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'Why there's something magical about Protestant symbols such as King Billy and bonfires'

East Belfast author Jan Carson tells Linda Stewart how the colourful sights and sounds of the marching season inspired her new book, and how early dreams of becoming a football commentator faded in favour of writing

Jan Carson
Jan Carson
The Fire Starters by Jan Carson is published by Doubleday Ireland, £12.99

By Linda Stewart

We may live in the land of myth and fairytale, but Northern Ireland is not the first place that springs to mind when it comes to magic realism - and certainly not east Belfast.

Although our mythology is awash with fairy raths and giants and changelings, magic realism seems too fanciful for the Belfast tropes of grimy streetscapes peopled with hard men - instead evoking faraway places such as South America, India and the Caribbean.

But author Jan Carson says the streets of east Belfast in parade season, with the vivid symbols, thundering drums and towering bonfires, are ripe for the magic realism treatment.

Hence her intriguing new novel, The Fire Starters - years in cogitation and vivid with overheard conversations and observations gleaned on buses, in shopping centres and walking up and down the terraced streets of the city.

Grubby with realism, yet packed with a refreshing dose of the supernatural, the book documents three months of one febrile summer in the Protestant heartland of east Belfast as the marching season builds, climaxes and transforms.

But among those familiar streetscapes live a host of unexpected characters - a siren, a daytime vampire, a boy with wheels for feet, invisible twins.

"This is a magic realist novel," Jan says.

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"Most of my work is set in the real world, but other things happen - I don't do world-building or anything like that.

"What fascinated and drew me into bonfires as a magic realist is that I became really intrigued by the symbols of loyalism - the banners, the Lambeg drums, King Billy on his white horse, the Red Hand. Larger than life symbols.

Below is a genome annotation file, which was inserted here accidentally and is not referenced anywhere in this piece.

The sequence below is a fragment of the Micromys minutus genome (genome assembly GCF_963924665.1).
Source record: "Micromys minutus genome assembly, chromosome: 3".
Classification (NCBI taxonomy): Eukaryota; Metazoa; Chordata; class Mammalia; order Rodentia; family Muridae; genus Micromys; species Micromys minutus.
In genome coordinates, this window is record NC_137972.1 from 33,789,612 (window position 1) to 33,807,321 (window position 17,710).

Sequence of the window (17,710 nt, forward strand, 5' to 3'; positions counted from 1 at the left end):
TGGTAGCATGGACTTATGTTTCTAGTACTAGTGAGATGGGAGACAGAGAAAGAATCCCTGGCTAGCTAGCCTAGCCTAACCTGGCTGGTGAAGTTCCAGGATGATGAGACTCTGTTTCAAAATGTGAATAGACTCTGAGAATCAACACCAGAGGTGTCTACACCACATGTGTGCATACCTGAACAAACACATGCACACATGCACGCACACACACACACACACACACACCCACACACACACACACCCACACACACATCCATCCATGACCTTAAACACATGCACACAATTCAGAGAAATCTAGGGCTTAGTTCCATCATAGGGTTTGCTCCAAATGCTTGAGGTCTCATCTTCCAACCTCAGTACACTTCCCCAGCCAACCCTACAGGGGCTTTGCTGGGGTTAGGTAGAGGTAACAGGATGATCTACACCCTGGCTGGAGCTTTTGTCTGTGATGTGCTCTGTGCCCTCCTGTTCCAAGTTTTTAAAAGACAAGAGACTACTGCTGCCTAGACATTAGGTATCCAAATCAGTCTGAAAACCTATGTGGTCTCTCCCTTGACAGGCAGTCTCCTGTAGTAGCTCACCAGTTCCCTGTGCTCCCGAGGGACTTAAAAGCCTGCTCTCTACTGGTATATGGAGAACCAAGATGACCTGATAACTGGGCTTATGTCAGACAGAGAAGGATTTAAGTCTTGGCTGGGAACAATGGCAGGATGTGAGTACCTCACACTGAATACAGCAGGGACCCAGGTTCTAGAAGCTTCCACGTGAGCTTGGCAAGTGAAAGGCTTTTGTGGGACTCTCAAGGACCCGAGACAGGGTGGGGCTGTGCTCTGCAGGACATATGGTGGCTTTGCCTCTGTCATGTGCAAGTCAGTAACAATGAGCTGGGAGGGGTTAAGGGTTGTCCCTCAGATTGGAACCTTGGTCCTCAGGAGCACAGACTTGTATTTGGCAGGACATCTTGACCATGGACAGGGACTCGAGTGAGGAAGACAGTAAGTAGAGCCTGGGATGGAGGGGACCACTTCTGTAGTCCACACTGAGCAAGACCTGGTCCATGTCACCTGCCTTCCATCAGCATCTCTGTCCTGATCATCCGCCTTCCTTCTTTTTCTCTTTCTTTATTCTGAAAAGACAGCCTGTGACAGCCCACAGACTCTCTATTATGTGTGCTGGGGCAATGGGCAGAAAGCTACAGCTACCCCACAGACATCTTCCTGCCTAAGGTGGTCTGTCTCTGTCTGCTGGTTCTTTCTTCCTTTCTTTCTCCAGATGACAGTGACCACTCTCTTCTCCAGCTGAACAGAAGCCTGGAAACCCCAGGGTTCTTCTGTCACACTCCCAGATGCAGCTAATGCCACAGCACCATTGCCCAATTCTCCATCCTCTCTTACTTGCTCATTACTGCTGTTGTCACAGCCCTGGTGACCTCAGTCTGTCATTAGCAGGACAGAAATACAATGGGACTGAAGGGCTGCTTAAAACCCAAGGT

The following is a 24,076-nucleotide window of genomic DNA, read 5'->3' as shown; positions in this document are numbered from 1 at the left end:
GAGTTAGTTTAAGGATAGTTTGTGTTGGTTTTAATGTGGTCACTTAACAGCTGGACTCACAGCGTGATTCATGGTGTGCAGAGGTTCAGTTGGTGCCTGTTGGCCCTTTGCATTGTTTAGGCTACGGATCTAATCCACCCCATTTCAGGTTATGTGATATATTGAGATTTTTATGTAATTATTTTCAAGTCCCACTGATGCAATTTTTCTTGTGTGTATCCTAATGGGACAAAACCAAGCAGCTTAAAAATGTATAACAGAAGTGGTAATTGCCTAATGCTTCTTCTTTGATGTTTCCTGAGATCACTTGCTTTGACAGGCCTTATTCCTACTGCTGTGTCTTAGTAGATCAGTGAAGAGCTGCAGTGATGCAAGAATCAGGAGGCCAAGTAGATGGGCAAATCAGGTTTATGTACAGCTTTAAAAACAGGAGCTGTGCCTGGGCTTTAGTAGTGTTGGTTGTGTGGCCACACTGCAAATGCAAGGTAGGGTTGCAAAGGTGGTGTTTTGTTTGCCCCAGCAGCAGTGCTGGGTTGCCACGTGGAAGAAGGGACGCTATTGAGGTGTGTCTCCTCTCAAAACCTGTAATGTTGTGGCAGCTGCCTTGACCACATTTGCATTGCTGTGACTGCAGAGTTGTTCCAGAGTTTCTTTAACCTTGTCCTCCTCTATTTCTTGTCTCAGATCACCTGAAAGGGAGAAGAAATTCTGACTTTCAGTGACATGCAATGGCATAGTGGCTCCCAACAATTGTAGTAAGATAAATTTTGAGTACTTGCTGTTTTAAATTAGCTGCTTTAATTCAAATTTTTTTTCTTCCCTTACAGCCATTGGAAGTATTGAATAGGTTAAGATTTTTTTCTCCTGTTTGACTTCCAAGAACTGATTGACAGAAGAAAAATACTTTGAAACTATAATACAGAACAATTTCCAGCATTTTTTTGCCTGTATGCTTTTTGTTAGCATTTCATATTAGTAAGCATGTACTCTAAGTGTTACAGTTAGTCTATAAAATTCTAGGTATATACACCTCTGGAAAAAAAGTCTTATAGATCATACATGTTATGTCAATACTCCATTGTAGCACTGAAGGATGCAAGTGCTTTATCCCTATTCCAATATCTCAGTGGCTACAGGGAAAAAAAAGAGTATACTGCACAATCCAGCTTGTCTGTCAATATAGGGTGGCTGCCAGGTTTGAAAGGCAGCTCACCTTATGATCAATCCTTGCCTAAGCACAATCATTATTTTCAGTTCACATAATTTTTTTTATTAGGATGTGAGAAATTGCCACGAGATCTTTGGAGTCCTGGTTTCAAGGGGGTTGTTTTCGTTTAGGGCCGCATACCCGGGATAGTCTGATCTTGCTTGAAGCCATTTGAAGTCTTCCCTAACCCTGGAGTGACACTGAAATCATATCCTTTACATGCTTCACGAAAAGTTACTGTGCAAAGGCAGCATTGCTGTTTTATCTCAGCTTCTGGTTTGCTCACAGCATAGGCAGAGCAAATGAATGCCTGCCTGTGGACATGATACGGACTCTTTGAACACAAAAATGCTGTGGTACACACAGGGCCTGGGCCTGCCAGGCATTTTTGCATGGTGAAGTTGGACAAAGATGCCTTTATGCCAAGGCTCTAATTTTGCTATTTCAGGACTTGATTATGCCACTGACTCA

"Whether you agree with the politics or not, there is something magical about those symbols. When you see the bonfire in an urban setting, and it's towering over the roofs, it takes on a magical tinge - it's like an otherworldly thing."

Jan with her mum and dad
Jan with her mum and dad

Jan, who was brought up in Ballymena but now lives in east Belfast, says it's only when you take a step back that you realise how strange it is to see these massive structures rising throughout the city during the months of May and June.

She recalls showing images of the bonfires to friends in America who thought the bonfires had been Photoshopped in: "We are used to them, but then you take them out of context.

"It's a great place to start because you get these images and symbols that are realist, but they aren't really."

Jan admits there can be a certain snobbery about genre fiction in general and magic realism in particular.

"There's a fine line between what Kurt Vonnegut does and magic realism. Some people would even classify as CS Lewis as magic realism, although I don't think it is.

"I think there can be a fine line and I am not that worried about labels. Some days I write stories that are entirely realist. Sometimes they're absurdist - they're about things that could happen but are very unlikely.

"Some people look down their nose at genre fiction because they think they're not written as well, and then I want to hit them over the head with a copy of Midnight's Children (by Salman Rushdie) - it's one of the best things I've read.

"I want to challenge that snobbery between what is literary fiction and what isn't. There's this sense that if something is inaccessible, it's good - that can really cut out a lot of people."

One of the things about magic realism is that it often becomes an indirect way to address the political situation where you live, she adds.

Jan with her dad and brother Alan as a child
Jan with her dad and brother Alan as a child

"You have people like Gunter Grass or Salman Rushdie using magic realism as a tool to unpick the politics of other countries. I think with magic realism, it gives you an opportunity to look at things that might be difficult to address directly."

The Fire Starters is set in the parading season of a particularly frenetic summer, in which a protest movement is emerging around the city following the introduction of height restrictions on the Twelfth bonfires. Young people are lighting fires in buildings in protest over the restrictions, Jan explains.

The tale focuses on two very different fathers - ex-paramilitary Sammy Agnew, who is wrestling with his dark past and is worried about the route his son is going down, and Dr Jonathan Murray, a GP who was seduced by a siren and has been left with a newborn daughter who may have inherited her mother's destructive abilities.

"The background is the political position and how much parents are responsible for what their children do," Jan says.

"That difficult relationship between fathers and their children is what really fascinates me."

Jan grew up a Presbyterian in Ballymena.

"My dad taught engineering in the tech in Coleraine and my mum was a childminder," she explains.

But one of her most formative influences as a child was her headmaster at Carniny Primary School, the late Dr Samuel Simpson, who introduced his pupils to art and the outdoors.

"I think that was one of my first encounters with the arts - he used to bring his record player into assembly and play classical records and tell us the story behind the piece," she says.

"For Ballymena in the 1980s, that was quite forward-thinking. Even though there were only about 140 pupils in the school, we had a full orchestra.